Sarasota righthander Carlos Fisher finally allowed a run on Monday in his third start of the season, but that’s about the only negative that you could point to as the 24-year-old saw his ERA rise to a still miniscule 0.47 in 18 innings of work.
Fisher could prove to be an interesting sleeper for the Reds. He went 12-5, 2.76 at low Class A Dayton last season in his first full pro season, and he’s built off that this year. Most importantly, he’s succeeding while showing solid stuff–he mixed a 91-92 mph fastball that touches 94 with a developing slider and changeup.
His control is solid as well; he’s seemingly always around the zone–as evidenced by his 10-2 strikeout to walk ratio.
“He pitches down in the zone,” Sarasota pitching coach Tom Brown said. “But the big thing about Fish is his fastball movement. He can’t throw three straight fastballs.”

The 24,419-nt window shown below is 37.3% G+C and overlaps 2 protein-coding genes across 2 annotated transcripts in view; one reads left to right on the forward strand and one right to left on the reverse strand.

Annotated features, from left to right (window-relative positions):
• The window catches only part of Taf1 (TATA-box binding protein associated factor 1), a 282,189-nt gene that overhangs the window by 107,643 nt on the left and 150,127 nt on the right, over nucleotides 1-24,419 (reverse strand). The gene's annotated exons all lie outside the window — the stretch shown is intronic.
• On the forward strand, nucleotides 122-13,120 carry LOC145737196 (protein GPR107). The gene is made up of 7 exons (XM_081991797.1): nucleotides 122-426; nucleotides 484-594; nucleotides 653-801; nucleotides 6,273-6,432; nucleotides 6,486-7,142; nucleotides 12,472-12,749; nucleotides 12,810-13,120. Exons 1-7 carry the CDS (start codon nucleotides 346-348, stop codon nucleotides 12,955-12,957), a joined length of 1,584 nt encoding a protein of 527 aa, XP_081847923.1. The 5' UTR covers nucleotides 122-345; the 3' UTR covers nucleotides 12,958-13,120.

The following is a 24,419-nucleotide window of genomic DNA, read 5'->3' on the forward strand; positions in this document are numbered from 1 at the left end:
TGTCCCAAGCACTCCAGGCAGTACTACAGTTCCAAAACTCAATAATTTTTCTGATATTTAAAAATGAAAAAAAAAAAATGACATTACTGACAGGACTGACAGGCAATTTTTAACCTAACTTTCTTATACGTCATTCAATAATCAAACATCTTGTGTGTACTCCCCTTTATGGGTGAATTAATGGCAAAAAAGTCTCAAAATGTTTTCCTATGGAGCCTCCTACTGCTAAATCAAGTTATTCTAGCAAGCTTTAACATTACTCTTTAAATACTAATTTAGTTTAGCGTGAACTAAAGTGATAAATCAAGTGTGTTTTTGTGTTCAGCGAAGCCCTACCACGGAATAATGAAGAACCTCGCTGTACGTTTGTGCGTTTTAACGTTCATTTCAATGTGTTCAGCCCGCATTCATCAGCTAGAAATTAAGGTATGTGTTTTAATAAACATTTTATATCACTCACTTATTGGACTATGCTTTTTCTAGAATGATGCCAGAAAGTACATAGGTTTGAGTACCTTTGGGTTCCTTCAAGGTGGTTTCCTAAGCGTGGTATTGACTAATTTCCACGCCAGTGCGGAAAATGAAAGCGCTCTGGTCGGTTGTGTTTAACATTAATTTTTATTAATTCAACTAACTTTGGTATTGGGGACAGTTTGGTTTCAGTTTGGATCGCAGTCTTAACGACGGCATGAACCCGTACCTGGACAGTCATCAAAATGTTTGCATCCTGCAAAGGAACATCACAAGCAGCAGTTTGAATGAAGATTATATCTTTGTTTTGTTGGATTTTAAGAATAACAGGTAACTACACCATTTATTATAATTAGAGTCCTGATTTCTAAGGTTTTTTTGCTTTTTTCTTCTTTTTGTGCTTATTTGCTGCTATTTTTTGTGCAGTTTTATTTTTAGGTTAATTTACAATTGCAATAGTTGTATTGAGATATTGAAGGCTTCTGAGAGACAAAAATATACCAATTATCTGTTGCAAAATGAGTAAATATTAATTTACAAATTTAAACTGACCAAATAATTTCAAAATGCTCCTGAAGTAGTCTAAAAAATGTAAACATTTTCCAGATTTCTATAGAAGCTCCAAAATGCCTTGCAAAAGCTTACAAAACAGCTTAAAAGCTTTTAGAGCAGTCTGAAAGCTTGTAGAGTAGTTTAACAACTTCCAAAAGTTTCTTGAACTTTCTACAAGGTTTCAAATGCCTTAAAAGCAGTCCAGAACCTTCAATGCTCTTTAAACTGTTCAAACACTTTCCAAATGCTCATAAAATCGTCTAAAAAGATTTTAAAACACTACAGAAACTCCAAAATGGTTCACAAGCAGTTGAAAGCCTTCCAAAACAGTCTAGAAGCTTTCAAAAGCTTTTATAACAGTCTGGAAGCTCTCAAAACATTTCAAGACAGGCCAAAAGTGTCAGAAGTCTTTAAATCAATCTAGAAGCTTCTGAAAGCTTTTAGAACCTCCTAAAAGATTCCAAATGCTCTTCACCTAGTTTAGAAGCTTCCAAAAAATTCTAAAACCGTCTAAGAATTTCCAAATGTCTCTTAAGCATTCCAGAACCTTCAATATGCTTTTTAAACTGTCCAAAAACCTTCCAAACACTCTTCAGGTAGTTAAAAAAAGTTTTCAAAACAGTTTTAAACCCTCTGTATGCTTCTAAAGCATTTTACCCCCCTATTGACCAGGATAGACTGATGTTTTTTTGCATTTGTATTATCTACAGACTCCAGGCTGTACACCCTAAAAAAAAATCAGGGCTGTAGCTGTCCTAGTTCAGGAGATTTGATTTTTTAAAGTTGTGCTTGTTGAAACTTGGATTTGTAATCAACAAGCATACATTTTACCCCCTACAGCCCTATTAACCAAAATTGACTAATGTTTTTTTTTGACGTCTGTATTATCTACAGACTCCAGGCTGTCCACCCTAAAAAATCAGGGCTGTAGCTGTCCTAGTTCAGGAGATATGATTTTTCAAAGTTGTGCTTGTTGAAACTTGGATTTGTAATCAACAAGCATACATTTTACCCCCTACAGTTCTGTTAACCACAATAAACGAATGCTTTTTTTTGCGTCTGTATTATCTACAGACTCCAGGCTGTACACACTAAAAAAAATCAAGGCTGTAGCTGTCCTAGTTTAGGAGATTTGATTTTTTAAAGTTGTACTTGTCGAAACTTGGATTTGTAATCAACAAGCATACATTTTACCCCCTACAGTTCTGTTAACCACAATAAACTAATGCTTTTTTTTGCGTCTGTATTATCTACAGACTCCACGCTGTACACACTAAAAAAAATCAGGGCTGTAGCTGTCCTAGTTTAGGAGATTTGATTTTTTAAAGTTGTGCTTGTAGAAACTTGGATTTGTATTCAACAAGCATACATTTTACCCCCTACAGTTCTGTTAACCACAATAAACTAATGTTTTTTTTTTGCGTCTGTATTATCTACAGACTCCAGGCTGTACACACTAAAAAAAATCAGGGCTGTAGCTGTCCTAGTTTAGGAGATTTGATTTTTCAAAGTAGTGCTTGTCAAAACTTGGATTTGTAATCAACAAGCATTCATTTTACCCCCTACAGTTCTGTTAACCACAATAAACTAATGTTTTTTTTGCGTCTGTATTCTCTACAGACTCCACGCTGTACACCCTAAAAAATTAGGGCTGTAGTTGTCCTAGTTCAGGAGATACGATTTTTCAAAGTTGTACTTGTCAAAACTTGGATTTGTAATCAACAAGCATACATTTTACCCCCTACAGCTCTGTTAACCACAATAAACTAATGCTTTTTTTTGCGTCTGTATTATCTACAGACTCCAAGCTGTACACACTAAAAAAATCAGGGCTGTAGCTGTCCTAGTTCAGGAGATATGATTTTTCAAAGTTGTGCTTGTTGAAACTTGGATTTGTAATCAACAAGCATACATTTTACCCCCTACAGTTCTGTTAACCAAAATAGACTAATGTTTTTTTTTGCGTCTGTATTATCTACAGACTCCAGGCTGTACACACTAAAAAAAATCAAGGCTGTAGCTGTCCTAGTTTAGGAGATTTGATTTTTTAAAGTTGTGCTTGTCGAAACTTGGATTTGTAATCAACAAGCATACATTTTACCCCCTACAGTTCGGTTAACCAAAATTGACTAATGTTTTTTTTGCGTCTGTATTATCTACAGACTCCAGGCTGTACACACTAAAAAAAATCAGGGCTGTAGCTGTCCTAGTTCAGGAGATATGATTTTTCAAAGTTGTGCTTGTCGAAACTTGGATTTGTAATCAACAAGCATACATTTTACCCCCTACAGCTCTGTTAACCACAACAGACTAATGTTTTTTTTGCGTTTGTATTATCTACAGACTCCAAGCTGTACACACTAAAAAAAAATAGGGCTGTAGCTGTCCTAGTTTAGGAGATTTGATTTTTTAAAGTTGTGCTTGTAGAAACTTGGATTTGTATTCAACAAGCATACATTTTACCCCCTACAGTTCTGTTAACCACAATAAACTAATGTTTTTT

Fisher throws two fastballs, a four-seam sinker and a two-seam that has a natural cutting action. The sinker has been working especially effectively this spring, as evidenced by his three-to-one ground ball to fly ball out ratio and the fact that he’s given up three extra-base hits in 68 at-bats.
While Fisher has been Sarasota’s surprise ace this spring, the team’s top pitching prospect Johnny Cueto will try to bounce back tonight after an inconsistent outing his last time out. Cueto has a pretty good reason that he sometimes struggled with his focus last Wednesday–he drove straight to the ballpark from the hospital where he had attending the birth of his child. He hadn’t slept in more than a day when he arrived. The Reds offered to let him push back his start, but he told them he could go. He allowed two runs and seven hits in 4 2/3 innings.